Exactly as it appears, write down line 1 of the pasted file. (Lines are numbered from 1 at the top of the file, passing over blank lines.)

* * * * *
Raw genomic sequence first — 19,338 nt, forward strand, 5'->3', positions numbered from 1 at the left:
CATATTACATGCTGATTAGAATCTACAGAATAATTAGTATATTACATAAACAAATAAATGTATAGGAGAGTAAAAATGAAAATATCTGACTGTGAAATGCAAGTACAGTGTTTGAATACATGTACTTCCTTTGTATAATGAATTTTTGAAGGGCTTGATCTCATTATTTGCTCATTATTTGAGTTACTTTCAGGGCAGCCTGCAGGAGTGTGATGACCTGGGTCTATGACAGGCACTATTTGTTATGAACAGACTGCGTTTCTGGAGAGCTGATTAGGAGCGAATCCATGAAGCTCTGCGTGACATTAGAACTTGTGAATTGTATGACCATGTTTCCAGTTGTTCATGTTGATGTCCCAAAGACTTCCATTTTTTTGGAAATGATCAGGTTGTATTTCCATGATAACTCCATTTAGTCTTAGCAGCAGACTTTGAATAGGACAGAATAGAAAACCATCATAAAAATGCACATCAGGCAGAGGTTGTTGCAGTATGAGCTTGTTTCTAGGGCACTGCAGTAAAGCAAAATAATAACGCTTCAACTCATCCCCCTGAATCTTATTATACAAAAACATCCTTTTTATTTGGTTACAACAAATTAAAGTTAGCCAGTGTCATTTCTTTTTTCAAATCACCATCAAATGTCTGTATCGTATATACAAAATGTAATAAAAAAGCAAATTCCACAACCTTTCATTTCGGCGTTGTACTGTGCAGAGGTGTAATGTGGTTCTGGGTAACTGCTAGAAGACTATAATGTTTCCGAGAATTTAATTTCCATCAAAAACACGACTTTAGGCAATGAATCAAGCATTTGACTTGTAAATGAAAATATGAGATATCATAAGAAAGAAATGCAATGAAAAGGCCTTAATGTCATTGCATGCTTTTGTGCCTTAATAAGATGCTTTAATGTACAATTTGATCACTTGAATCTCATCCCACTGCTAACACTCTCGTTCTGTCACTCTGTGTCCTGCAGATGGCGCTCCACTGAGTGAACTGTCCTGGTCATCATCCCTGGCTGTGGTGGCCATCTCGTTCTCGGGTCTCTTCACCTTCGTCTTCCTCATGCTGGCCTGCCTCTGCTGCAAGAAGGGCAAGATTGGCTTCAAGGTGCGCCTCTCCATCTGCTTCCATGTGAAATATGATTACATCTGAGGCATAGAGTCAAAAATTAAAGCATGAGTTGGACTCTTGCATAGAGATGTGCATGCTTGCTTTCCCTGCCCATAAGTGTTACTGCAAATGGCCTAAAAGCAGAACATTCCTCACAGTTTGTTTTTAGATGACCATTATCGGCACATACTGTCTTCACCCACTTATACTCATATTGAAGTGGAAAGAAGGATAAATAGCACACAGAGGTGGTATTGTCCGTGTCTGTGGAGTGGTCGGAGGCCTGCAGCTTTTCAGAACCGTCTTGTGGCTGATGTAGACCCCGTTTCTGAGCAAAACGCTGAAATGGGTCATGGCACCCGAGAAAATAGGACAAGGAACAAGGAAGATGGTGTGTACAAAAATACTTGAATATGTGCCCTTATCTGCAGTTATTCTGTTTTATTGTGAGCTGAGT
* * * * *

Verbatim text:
Raw genomic sequence first — 19,338 nt, forward strand, 5'->3', positions numbered from 1 at the left: